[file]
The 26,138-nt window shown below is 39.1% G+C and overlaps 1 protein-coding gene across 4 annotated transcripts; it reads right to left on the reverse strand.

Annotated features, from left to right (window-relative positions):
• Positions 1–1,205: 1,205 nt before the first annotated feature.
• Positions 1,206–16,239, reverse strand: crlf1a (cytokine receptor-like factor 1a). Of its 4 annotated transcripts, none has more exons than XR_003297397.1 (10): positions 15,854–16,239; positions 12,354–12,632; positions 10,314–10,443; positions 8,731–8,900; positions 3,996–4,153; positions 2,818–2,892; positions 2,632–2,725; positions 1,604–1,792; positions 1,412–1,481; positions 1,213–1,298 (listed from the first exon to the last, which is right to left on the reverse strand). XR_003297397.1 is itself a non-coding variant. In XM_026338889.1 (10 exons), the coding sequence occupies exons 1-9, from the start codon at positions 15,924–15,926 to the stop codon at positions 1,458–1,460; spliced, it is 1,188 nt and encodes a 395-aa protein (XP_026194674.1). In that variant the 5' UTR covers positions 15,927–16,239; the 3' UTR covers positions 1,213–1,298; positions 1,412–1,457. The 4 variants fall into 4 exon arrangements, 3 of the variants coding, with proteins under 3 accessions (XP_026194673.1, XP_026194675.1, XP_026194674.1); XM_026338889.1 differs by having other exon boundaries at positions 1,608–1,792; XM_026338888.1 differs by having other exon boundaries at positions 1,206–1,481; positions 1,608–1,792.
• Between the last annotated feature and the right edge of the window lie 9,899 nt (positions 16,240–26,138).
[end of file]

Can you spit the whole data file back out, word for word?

The 26,138-nt window shown below is 39.1% G+C and overlaps 1 protein-coding gene across 4 annotated transcripts; it reads right to left on the reverse strand.

Annotated features, from left to right (window-relative positions):
• Positions 1–1,205: 1,205 nt before the first annotated feature.
• Positions 1,206–16,239, reverse strand: crlf1a (cytokine receptor-like factor 1a). Of its 4 annotated transcripts, none has more exons than XR_003297397.1 (10): positions 15,854–16,239; positions 12,354–12,632; positions 10,314–10,443; positions 8,731–8,900; positions 3,996–4,153; positions 2,818–2,892; positions 2,632–2,725; positions 1,604–1,792; positions 1,412–1,481; positions 1,213–1,298 (listed from the first exon to the last, which is right to left on the reverse strand). XR_003297397.1 is itself a non-coding variant. In XM_026338889.1 (10 exons), the coding sequence occupies exons 1-9, from the start codon at positions 15,924–15,926 to the stop codon at positions 1,458–1,460; spliced, it is 1,188 nt and encodes a 395-aa protein (XP_026194674.1). In that variant the 5' UTR covers positions 15,927–16,239; the 3' UTR covers positions 1,213–1,298; positions 1,412–1,457. The 4 variants fall into 4 exon arrangements, 3 of the variants coding, with proteins under 3 accessions (XP_026194673.1, XP_026194675.1, XP_026194674.1); XM_026338889.1 differs by having other exon boundaries at positions 1,608–1,792; XM_026338888.1 differs by having other exon boundaries at positions 1,206–1,481; positions 1,608–1,792.
• Between the last annotated feature and the right edge of the window lie 9,899 nt (positions 16,240–26,138).